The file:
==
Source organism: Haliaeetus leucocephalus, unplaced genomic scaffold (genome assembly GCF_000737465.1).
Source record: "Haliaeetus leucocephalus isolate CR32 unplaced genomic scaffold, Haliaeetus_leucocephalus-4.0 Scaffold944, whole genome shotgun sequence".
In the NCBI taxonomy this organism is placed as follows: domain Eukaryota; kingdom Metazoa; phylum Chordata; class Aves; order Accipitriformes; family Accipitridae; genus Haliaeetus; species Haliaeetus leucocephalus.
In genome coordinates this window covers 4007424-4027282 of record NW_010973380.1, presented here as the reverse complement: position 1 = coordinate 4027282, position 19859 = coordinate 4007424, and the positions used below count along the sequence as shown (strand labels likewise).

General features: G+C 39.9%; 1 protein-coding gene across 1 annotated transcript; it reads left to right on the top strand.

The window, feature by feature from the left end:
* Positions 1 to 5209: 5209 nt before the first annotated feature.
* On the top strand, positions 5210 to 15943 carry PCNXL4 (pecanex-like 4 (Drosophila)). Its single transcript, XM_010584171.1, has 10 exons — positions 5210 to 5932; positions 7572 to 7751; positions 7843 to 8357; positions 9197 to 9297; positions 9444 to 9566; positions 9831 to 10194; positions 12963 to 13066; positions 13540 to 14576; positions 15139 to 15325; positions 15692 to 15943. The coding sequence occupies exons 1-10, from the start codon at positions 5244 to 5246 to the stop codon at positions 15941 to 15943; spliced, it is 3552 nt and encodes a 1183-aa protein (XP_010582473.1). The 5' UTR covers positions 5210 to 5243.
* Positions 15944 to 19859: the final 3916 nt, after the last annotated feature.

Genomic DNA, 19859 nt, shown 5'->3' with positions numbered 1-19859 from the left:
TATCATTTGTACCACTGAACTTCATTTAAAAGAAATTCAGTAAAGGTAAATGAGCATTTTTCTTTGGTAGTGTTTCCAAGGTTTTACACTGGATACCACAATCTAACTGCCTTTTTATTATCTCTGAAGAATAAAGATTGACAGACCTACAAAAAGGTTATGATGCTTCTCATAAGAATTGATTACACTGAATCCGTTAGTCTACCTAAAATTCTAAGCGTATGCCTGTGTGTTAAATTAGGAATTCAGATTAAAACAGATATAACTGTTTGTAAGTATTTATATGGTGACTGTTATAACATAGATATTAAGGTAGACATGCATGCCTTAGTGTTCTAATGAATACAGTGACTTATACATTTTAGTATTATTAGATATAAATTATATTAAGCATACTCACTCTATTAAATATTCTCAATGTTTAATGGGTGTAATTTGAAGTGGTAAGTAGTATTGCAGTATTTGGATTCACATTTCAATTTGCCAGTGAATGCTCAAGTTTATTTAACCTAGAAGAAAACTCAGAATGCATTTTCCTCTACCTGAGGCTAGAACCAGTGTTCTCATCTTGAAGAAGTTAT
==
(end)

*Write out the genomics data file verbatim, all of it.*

Source organism: Haliaeetus leucocephalus, unplaced genomic scaffold (genome assembly GCF_000737465.1).
Source record: "Haliaeetus leucocephalus isolate CR32 unplaced genomic scaffold, Haliaeetus_leucocephalus-4.0 Scaffold944, whole genome shotgun sequence".
In the NCBI taxonomy this organism is placed as follows: domain Eukaryota; kingdom Metazoa; phylum Chordata; class Aves; order Accipitriformes; family Accipitridae; genus Haliaeetus; species Haliaeetus leucocephalus.
In genome coordinates this window covers 4007424-4027282 of record NW_010973380.1, presented here as the reverse complement: position 1 = coordinate 4027282, position 19859 = coordinate 4007424, and the positions used below count along the sequence as shown (strand labels likewise).

General features: G+C 39.9%; 1 protein-coding gene across 1 annotated transcript; it reads left to right on the top strand.

The window, feature by feature from the left end:
* Positions 1 to 5209: 5209 nt before the first annotated feature.
* On the top strand, positions 5210 to 15943 carry PCNXL4 (pecanex-like 4 (Drosophila)). Its single transcript, XM_010584171.1, has 10 exons — positions 5210 to 5932; positions 7572 to 7751; positions 7843 to 8357; positions 9197 to 9297; positions 9444 to 9566; positions 9831 to 10194; positions 12963 to 13066; positions 13540 to 14576; positions 15139 to 15325; positions 15692 to 15943. The coding sequence occupies exons 1-10, from the start codon at positions 5244 to 5246 to the stop codon at positions 15941 to 15943; spliced, it is 3552 nt and encodes a 1183-aa protein (XP_010582473.1). The 5' UTR covers positions 5210 to 5243.
* Positions 15944 to 19859: the final 3916 nt, after the last annotated feature.

Genomic DNA, 19859 nt, shown 5'->3' with positions numbered 1-19859 from the left:
TATCATTTGTACCACTGAACTTCATTTAAAAGAAATTCAGTAAAGGTAAATGAGCATTTTTCTTTGGTAGTGTTTCCAAGGTTTTACACTGGATACCACAATCTAACTGCCTTTTTATTATCTCTGAAGAATAAAGATTGACAGACCTACAAAAAGGTTATGATGCTTCTCATAAGAATTGATTACACTGAATCCGTTAGTCTACCTAAAATTCTAAGCGTATGCCTGTGTGTTAAATTAGGAATTCAGATTAAAACAGATATAACTGTTTGTAAGTATTTATATGGTGACTGTTATAACATAGATATTAAGGTAGACATGCATGCCTTAGTGTTCTAATGAATACAGTGACTTATACATTTTAGTATTATTAGATATAAATTATATTAAGCATACTCACTCTATTAAATATTCTCAATGTTTAATGGGTGTAATTTGAAGTGGTAAGTAGTATTGCAGTATTTGGATTCACATTTCAATTTGCCAGTGAATGCTCAAGTTTATTTAACCTAGAAGAAAACTCAGAATGCATTTTCCTCTACCTGAGGCTAGAACCAGTGTTCTCATCTTGAAGAAGTTAT